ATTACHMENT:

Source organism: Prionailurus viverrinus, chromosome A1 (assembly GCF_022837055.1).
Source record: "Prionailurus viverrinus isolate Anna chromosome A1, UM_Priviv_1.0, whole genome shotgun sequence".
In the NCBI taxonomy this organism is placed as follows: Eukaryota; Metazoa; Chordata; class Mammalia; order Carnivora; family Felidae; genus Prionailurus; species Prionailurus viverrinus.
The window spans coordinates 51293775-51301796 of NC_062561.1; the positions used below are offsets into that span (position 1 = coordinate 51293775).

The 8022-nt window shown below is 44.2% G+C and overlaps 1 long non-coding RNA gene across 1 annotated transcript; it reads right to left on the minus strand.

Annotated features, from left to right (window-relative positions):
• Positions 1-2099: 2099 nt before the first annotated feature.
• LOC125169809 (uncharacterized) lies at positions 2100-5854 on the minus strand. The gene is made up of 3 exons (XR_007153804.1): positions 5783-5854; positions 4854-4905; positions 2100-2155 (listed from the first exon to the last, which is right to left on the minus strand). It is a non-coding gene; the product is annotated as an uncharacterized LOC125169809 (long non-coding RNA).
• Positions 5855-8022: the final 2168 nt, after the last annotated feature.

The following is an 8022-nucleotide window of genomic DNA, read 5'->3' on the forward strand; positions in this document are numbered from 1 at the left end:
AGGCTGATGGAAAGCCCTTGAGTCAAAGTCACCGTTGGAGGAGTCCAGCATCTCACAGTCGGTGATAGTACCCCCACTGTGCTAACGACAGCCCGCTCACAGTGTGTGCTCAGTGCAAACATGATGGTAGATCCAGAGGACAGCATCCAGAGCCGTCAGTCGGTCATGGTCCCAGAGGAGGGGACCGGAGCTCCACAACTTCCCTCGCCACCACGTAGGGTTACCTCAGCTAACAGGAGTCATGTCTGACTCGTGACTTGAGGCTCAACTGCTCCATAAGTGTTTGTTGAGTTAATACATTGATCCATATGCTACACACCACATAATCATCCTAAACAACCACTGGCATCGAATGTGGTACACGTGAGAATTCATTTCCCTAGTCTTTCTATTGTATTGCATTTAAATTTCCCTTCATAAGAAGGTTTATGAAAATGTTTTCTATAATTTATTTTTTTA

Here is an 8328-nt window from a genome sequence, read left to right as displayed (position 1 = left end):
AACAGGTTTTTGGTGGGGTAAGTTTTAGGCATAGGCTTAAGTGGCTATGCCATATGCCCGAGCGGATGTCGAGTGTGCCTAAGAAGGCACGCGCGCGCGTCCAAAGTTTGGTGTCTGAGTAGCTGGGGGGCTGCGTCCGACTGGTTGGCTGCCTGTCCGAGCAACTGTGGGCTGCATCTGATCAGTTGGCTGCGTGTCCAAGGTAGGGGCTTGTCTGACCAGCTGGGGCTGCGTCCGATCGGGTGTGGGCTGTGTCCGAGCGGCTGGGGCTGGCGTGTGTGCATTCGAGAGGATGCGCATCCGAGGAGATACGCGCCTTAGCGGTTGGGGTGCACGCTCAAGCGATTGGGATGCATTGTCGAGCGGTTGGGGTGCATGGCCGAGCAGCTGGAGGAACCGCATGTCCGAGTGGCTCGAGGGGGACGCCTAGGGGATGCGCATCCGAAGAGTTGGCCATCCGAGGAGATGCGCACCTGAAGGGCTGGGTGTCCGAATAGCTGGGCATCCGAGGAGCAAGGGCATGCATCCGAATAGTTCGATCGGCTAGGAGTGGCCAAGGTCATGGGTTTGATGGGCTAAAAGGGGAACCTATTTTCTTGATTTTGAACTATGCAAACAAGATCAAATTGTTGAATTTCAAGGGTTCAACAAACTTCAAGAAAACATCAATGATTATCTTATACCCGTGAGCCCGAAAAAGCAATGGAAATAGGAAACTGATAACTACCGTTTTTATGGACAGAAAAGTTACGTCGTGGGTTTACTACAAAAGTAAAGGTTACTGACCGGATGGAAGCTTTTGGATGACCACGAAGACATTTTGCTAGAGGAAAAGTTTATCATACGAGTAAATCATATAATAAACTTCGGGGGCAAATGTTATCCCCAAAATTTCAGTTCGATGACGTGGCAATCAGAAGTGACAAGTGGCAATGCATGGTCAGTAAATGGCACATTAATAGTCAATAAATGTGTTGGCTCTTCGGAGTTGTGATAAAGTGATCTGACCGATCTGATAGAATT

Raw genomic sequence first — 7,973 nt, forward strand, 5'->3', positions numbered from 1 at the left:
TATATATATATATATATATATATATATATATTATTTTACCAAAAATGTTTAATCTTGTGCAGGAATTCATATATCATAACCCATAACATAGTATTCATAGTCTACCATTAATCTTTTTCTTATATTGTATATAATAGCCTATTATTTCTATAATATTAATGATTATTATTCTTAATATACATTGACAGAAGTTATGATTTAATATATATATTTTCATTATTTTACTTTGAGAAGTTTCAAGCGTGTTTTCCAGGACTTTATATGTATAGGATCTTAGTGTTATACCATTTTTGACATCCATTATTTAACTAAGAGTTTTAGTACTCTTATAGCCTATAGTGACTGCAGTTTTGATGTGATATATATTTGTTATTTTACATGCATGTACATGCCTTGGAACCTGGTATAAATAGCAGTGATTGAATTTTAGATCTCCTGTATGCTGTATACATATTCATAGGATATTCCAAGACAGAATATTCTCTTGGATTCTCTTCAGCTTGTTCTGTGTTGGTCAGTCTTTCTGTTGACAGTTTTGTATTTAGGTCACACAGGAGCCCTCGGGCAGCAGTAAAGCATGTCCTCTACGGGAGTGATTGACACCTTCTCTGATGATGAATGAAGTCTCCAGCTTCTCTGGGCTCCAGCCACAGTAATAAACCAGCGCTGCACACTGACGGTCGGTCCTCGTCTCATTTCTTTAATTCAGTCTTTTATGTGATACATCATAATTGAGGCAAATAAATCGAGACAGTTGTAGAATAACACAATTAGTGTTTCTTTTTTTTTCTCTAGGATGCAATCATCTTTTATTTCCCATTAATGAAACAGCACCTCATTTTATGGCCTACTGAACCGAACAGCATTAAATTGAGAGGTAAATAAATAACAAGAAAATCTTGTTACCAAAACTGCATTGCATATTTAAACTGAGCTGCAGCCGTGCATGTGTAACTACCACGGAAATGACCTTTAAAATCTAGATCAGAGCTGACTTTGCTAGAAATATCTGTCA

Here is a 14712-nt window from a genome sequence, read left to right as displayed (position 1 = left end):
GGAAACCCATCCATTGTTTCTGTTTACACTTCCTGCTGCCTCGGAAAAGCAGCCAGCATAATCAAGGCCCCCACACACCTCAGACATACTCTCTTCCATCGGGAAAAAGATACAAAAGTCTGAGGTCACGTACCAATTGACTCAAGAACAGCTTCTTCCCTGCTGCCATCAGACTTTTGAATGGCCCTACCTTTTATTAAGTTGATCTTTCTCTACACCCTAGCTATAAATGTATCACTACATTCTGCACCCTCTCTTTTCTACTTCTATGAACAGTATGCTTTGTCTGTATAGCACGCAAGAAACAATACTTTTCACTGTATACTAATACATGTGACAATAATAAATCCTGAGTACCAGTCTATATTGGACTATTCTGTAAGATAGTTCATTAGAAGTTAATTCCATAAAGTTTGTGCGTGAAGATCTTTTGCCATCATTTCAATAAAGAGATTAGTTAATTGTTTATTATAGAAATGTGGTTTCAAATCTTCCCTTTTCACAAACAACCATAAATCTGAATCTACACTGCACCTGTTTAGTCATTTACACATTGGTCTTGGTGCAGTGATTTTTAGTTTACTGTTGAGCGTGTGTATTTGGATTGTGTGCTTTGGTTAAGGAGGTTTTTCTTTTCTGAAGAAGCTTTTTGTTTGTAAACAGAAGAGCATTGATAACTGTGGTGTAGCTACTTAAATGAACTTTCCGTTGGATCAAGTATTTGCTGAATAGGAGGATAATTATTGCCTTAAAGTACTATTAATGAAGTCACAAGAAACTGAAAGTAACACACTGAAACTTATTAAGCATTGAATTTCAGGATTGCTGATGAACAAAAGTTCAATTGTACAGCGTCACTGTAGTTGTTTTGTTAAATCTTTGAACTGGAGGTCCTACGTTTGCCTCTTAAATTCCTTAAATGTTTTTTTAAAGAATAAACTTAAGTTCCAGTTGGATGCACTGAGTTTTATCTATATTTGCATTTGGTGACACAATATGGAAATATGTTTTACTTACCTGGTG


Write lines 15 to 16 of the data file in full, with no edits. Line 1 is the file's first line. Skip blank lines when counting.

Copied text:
TATATATATATATATATATATATATATATATTATTTTACCAAAAATGTTTAATCTTGTGCAGGAATTCATATATCATAACCCATAACATAGTATTCATAGTCTACCATTAATCTTTTTCTTATATTGTATATAATAGCCTATTATTTCTATAATATTAATGATTATTATTCTTAATATACATTGACAGAAGTTATGATTTAATATATATATTTTCATTATTTTACTTTGAGAAGTTTCAAGCGTGTTTTCCAGGACTTTATATGTATAGGATCTTAGTGTTATACCATTTTTGACATCCATTATTTAACTAAGAGTTTTAGTACTCTTATAGCCTATAGTGACTGCAGTTTTGATGTGATATATATTTGTTATTTTACATGCATGTACATGCCTTGGAACCTGGTATAAATAGCAGTGATTGAATTTTAGATCTCCTGTATGCTGTATACATATTCATAGGATATTCCAAGACAGAATATTCTCTTGGATTCTCTTCAGCTTGTTCTGTGTTGGTCAGTCTTTCTGTTGACAGTTTTGTATTTAGGTCACACAGGAGCCCTCGGGCAGCAGTAAAGCATGTCCTCTACGGGAGTGATTGACACCTTCTCTGATGATGAATGAAGTCTCCAGCTTCTCTGGGCTCCAGCCACAGTAATAAACCAGCGCTGCACACTGACGGTCGGTCCTCGTCTCATTTCTTTAATTCAGTCTTTTATGTGATACATCATAATTGAGGCAAATAAATCGAGACAGTTGTAGAATAACACAATTAGTGTTTCTTTTTTTTTCTCTAGGATGCAATCATCTTTTATTTCCCATTAATGAAACAGCACCTCATTTTATGGCCTACTGAACCGAACAGCATTAAATTGAGAGGTAAATAAATAACAAGAAAATCTTGTTACCAAAACTGCATTGCATATTTAAACTGAGCTGCAGCCGTGCATGTGTAACTACCACGGAAATGACCTTTAAAATCTAGATCAGAGCTGACTTTGCTAGAAATATCTGTCA

Here is a 14712-nt window from a genome sequence, read left to right as displayed (position 1 = left end):